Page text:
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Store card or regular card? Both build your credit

Erica Sandberg

March 3, 2016

QHi Erica,

Which is better for my credit score — a credit card from a store like Target or a credit card from my credit union? Should I get both at the same time? I guess I don’t really understand credit scores, and I know I should. Help me, please. I’m worried I’ll do the wrong thing here!! — Hannah

ADear Hannah,

Great question, but fret not! Let’s start with a bit of background on credit scores.

The two most widely used credit scores are the FICO and VantageScore, and neither differentiates between card issuers. It doesn’t matter where you get a credit card — store, bank, credit union or card company — what matters is the way you manage your credit.

Credit scores are derived from the data listed on your three consumer credit reports — from TransUnion Equifax and Experian. The data that is provided to the credit bureaus comes from lenders and card issuers with whom you have accounts.

Credit scores analyze past performance to predict future behavior. Your financial past and present are listed on your credit reports. Credit scores take that information and plug it into a mathematical model to assess your future creditworthiness.

Data from three of the four sections of a credit report is used:

Inquiries: There are two types of inquiries, and the first are just notifications that a creditor has checked your file without a prompt from you. These soft pulls won’t be factored into your scores. What will be are the credit cards, loans and financing arrangements that you do apply for. Keep applications to a minimum. They’re a minor scoring factor, but if you don’t have much else on your reports, these hard pulls will drop your score a few points and, therefore, will carry too much weight.

Trade lines: This section includes your open and closed credit information and activity. How long you’ve had credit cards and loans, your payment pattern, credit limits and current debt load are all listed. Obligations gone bad also wind up here. If you didn’t pay a utility, hospital or any other kind of bill, on time or at all, those can go into collections and the collection agency can report your negligence to the credit reporting agencies. These will negatively affect a credit score. Pay all bills on time and in full, though, and your scores will rise.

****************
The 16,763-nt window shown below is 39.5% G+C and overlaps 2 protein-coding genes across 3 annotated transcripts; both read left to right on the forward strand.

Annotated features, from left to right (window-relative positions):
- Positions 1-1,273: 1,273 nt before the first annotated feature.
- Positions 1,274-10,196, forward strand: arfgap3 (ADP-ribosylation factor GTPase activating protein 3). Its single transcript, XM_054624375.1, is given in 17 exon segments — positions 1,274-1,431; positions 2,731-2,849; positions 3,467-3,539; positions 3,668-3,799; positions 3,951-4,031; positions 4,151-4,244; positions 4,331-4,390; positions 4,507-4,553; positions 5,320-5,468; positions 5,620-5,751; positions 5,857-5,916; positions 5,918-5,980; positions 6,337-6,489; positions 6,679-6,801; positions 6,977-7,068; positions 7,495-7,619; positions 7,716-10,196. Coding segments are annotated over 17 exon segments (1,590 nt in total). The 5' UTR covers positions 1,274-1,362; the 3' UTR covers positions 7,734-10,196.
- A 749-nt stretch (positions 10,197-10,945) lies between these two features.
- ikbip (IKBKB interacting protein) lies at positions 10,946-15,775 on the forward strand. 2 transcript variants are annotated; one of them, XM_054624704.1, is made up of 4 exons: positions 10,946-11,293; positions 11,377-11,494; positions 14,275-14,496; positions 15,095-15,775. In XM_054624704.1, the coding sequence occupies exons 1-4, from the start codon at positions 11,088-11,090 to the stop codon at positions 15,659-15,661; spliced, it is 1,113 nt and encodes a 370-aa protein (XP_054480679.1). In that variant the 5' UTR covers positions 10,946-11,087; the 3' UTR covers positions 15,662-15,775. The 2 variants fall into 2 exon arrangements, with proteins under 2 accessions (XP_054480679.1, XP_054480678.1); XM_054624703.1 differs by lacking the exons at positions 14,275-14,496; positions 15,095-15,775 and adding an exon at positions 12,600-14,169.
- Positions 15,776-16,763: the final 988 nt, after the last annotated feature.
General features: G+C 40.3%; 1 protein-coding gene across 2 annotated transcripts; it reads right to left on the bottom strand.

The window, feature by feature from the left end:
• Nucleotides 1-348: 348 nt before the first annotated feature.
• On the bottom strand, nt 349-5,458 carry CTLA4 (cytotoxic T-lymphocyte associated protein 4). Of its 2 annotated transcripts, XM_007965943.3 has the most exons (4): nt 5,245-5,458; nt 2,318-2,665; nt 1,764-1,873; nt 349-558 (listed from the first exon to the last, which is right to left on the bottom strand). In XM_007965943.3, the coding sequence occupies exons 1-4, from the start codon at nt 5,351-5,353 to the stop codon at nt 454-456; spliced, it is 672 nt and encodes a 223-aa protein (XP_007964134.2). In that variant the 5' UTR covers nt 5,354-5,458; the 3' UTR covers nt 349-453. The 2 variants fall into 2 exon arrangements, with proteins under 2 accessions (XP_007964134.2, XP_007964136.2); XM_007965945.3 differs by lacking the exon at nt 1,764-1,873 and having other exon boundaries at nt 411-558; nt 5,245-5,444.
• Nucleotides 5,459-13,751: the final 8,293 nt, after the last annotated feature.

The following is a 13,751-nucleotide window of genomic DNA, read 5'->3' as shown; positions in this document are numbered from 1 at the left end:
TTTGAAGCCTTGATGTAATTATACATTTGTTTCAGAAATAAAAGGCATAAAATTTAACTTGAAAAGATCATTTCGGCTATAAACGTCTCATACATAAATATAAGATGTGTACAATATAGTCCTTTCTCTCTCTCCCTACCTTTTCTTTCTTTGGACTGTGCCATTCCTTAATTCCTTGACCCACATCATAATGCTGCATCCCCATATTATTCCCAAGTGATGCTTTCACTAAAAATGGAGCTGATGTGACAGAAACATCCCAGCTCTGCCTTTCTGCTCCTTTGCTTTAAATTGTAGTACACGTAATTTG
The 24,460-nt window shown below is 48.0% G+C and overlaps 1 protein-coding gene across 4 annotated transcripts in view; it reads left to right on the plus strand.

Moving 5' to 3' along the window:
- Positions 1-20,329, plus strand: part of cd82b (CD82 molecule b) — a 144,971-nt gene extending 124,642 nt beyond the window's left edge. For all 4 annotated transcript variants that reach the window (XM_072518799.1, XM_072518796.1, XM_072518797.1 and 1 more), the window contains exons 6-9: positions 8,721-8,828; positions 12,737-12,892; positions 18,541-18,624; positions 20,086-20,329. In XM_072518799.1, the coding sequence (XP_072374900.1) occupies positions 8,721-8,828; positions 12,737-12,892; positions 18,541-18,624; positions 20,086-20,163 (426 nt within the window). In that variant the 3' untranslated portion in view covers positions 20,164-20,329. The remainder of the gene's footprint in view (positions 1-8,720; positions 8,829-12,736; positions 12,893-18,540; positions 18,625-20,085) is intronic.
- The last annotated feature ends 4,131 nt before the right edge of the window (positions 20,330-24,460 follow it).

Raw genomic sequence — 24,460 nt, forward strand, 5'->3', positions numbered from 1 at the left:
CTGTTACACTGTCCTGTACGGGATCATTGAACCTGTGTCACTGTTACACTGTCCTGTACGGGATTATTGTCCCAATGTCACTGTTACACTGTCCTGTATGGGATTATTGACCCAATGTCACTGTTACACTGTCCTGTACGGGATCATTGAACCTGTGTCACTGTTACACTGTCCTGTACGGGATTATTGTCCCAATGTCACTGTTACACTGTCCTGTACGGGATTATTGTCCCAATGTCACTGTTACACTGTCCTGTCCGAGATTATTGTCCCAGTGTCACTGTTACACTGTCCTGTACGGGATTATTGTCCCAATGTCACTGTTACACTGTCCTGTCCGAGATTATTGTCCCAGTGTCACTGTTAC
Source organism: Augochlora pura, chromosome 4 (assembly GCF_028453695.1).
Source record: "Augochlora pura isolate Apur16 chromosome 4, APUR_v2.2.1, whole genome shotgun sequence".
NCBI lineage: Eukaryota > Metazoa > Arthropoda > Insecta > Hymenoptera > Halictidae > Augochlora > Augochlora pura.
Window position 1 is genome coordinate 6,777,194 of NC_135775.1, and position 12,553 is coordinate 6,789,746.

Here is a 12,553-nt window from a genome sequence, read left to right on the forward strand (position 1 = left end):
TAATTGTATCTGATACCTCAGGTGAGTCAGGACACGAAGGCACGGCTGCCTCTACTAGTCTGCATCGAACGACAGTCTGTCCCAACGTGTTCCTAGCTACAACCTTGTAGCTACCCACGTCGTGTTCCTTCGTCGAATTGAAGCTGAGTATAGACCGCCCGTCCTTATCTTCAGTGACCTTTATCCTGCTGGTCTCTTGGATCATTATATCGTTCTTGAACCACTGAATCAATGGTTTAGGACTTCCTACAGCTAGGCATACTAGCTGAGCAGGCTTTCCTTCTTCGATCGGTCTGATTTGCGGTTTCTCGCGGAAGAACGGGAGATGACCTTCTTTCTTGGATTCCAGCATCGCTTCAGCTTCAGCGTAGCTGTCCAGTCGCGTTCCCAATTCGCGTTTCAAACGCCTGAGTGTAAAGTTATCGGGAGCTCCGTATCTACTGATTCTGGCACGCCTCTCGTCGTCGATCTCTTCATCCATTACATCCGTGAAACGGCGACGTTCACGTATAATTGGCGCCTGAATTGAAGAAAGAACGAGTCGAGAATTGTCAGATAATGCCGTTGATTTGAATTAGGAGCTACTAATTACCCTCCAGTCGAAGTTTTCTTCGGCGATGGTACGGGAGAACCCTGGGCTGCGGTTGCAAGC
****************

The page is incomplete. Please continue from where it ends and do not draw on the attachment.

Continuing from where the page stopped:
Public records: Have you been sued for a debt and owe a judgment because of it? That information will appear here and will be factored into your scores. So will bankruptcies and tax liens. Keep this section empty, because anything in it will hurt your score.

As for that fourth section on a credit report, it’s your identification information. This includes your name, address, Social Security number and so forth. It’s not scored, but make sure this data  and all the other information on your credit report is accurate. Pull your credit reports for free once a year from each credit bureau at annualcreditreport.com. Check them, and dispute any mistakes.

Now to your question about which card is better for you.

Here’s what you need to know about the difference between retail and general purpose accounts:

Store cards: A store credit card can be great. Many retailers offer special deals for cardholders, so if you shop that store frequently, you can come out ahead with all the discounts and insider sales. Just make a point of paying the bill to zero, as retail cards tend to have really high interest rates, making financing any balance expensive. Also, you’ll typically only be able to use the store card at that retailer unless the card is co-branded with Visa, MasterCard or American Express.

General purpose cards: You can use a general purpose credit card pretty much anywhere. To get a low interest rate or rewards, you’ll need a higher credit score. If you’re just starting out, go for a secured card. With secured cards, you  put cash down as collateral, which acts as your credit line. Secured cards act just like unsecured cards, but qualifying for one of these cards is easy. With secured cards, make sure that your credit activity is being reported to the three credit bureaus.

But just start out with one card for a year. Then, as you master charging and repaying responsibly, and only if you are comfortable with managing more than one card, you can research adding another piece of plastic to your wallet.

See, there was no reason to worry! Credit cards, reporting and scoring all make sense when you break it down into the basics. Get the card that best suits your needs.

SEE ALSO: How a starter card helps build credit scores

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